E.ON may leave the North Sea

Subscribe to our newsletter

To be updated with all the latest news, offers and special announcements.

E.ON has said no comments will be made on its potential exit from the North Sea until the conclusion of its ongoing strategic review.

Reports over the weekend suggested the German energy giant has instructed Bank of America Merrill Lynch to find buyers for its UK exploration and production (E&P) interests, which could boost the company’s books by £1billion if sold.

More than £6billion of North Sea assets are already on the market, with oil and gas consultancy group 1 Derrick claiming all of the major groups in the region – including Total, Shell and BP – are also looking to make an exit due to low oil prices.

E.ON E&P operates a number of production interests, including the Elgin, Franklin, Glenelg, West Franklin, Scoter and Merganser fields in the central North Sea.

It also has Southern North Sea assets in the form of the Babbage, Johnston, Hunter and Rita producing fields. Additionally, it has interests in the third-party operated Caister, Minke and Ravenspurn North fields, as well as the ETS and CMS pipeline systems.

Potential buyers for E.ON’s assets, which may be sold either as a package or piece-by-piece, include North Sea explorer Siccar Point Energy. In September 2014, the company launched with a $500million investment from Blue Water Energy and Blackstone Energy Partners in order to fund gas exploration, development and production in the UK Continental Shelf.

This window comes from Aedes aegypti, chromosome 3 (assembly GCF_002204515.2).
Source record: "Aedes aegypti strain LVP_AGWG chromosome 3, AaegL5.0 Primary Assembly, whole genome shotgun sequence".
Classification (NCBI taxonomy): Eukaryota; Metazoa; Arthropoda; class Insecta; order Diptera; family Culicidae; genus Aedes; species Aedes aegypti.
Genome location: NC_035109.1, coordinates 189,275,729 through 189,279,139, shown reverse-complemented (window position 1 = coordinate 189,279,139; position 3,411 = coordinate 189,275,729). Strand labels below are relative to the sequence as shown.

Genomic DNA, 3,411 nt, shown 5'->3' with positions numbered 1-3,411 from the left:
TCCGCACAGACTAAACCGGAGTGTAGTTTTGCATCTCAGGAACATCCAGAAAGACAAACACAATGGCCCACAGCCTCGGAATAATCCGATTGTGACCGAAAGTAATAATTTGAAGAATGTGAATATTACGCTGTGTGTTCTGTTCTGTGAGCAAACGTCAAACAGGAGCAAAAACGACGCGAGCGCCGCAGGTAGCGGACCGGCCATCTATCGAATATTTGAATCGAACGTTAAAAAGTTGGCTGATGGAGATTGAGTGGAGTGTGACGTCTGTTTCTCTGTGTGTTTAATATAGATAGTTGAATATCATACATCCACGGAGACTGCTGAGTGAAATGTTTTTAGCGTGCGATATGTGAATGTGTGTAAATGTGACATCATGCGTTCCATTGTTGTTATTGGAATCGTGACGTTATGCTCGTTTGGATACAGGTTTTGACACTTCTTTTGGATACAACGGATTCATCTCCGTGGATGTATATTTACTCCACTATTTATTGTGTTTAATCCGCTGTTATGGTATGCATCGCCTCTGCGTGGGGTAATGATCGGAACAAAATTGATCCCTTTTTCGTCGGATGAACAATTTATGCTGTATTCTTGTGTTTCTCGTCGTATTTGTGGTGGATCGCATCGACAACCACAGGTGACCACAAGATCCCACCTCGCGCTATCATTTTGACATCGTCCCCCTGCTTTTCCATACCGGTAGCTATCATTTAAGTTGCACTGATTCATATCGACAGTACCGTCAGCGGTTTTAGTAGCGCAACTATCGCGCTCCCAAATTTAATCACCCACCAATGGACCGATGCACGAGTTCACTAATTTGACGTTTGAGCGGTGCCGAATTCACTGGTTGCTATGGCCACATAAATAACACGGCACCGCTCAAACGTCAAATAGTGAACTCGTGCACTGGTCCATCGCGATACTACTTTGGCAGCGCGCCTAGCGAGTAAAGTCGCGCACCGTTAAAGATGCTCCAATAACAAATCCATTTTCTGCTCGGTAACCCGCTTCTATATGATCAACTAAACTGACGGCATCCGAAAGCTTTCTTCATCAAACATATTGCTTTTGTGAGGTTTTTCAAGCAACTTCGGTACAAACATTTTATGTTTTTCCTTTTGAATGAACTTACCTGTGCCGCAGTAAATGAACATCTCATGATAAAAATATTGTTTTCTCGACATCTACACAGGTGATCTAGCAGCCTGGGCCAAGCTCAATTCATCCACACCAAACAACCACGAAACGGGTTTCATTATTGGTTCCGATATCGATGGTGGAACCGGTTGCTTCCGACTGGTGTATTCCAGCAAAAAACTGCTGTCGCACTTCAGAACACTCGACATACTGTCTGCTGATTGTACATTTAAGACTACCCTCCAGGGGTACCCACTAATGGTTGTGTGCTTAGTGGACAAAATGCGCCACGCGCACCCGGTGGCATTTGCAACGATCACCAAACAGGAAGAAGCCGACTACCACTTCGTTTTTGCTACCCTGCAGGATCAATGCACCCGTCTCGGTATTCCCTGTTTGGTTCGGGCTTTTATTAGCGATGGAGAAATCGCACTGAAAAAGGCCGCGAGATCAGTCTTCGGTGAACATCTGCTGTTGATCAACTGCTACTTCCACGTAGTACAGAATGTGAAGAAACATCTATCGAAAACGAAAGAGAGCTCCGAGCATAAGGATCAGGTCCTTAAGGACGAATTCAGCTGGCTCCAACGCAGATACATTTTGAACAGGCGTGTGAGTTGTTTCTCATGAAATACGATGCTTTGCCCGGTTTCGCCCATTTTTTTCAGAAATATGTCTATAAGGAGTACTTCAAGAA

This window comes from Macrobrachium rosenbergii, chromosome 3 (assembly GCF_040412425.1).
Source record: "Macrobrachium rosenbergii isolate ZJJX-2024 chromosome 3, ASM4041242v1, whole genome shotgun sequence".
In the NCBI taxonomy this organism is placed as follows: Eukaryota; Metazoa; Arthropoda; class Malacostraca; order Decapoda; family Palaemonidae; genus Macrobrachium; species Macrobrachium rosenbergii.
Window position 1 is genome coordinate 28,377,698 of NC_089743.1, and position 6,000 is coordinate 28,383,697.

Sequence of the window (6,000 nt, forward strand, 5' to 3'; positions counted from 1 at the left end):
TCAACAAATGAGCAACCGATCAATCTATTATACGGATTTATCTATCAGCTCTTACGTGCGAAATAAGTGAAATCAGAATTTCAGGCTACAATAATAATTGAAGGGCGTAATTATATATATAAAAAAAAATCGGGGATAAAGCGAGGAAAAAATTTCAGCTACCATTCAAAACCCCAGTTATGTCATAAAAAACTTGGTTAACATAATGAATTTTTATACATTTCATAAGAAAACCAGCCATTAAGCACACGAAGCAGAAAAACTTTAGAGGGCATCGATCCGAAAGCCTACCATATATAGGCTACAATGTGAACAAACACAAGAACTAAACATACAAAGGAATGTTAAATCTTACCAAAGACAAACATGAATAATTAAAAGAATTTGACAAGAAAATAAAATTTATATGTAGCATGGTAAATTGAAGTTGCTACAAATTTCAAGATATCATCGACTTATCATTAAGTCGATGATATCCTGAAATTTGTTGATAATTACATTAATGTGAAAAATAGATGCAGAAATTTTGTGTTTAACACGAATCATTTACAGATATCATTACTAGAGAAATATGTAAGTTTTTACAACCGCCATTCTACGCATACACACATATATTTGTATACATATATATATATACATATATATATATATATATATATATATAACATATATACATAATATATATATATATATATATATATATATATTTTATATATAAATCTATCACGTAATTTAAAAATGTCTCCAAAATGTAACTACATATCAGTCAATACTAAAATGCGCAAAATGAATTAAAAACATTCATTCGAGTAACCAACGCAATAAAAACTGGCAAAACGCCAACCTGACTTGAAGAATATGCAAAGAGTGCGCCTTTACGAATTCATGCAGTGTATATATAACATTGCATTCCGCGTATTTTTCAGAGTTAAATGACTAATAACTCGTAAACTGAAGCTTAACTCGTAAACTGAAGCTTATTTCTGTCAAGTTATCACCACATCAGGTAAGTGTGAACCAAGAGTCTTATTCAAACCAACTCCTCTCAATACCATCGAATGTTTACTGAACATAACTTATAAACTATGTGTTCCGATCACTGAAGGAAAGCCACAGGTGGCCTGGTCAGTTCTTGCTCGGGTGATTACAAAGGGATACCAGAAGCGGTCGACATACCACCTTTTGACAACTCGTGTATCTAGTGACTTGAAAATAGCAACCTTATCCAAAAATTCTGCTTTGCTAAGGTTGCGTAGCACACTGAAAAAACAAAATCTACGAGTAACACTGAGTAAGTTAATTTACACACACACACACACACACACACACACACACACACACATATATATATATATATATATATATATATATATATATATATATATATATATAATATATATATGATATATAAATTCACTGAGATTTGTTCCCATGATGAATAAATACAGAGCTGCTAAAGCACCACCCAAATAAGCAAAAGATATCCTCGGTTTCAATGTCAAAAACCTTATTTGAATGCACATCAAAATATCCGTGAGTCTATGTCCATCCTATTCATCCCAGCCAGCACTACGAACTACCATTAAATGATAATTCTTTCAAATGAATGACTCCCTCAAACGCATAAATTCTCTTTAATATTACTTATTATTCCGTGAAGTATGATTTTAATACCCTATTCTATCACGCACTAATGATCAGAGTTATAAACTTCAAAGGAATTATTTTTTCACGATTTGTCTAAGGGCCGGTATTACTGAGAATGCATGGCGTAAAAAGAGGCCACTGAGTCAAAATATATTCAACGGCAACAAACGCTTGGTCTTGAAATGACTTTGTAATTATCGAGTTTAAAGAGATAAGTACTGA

The reported exit from the North Sea for E.ON comes months after it unveiled a new corporate strategy last year. In November 2014, the firm announced it was to re-focus its efforts on renewables, distribution networks and customer solutions.

At the time, E.ON SE CEO Johannes Teyssen said: “We are convinced that it’s necessary to respond to dramatically altered global energy markets, technical innovation, and more diverse customer expectations with a bold new beginning.

“E.ON’s existing broad business model can no longer properly address these new challenges. Therefore, we want to set up our business significantly different. E.ON will tap the growth potential created by the transformation of the energy world.”

Share

Share on facebook
Share on twitter
Share on linkedin

Related News